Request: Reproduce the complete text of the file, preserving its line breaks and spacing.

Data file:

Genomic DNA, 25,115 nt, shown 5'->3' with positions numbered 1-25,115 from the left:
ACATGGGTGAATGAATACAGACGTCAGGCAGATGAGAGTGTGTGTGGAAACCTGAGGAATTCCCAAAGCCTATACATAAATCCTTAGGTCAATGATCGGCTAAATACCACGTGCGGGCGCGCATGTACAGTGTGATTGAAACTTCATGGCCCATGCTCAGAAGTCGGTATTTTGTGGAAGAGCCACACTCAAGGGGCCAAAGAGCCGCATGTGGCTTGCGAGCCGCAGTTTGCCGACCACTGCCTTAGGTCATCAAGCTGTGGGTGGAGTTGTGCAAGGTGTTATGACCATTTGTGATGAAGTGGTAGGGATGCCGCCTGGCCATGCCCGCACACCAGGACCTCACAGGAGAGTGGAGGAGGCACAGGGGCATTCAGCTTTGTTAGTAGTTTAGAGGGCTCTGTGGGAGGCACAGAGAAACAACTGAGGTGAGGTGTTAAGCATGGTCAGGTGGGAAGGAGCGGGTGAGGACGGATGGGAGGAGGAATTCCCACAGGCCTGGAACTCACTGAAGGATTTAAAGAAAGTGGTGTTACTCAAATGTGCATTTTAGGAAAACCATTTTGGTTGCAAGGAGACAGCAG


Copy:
Genomic DNA, 25,115 nt, shown 5'->3' with positions numbered 1-25,115 from the left:
ACATGGGTGAATGAATACAGACGTCAGGCAGATGAGAGTGTGTGTGGAAACCTGAGGAATTCCCAAAGCCTATACATAAATCCTTAGGTCAATGATCGGCTAAATACCACGTGCGGGCGCGCATGTACAGTGTGATTGAAACTTCATGGCCCATGCTCAGAAGTCGGTATTTTGTGGAAGAGCCACACTCAAGGGGCCAAAGAGCCGCATGTGGCTTGCGAGCCGCAGTTTGCCGACCACTGCCTTAGGTCATCAAGCTGTGGGTGGAGTTGTGCAAGGTGTTATGACCATTTGTGATGAAGTGGTAGGGATGCCGCCTGGCCATGCCCGCACACCAGGACCTCACAGGAGAGTGGAGGAGGCACAGGGGCATTCAGCTTTGTTAGTAGTTTAGAGGGCTCTGTGGGAGGCACAGAGAAACAACTGAGGTGAGGTGTTAAGCATGGTCAGGTGGGAAGGAGCGGGTGAGGACGGATGGGAGGAGGAATTCCCACAGGCCTGGAACTCACTGAAGGATTTAAAGAAAGTGGTGTTACTCAAATGTGCATTTTAGGAAAACCATTTTGGTTGCAAGGAGACAGCAG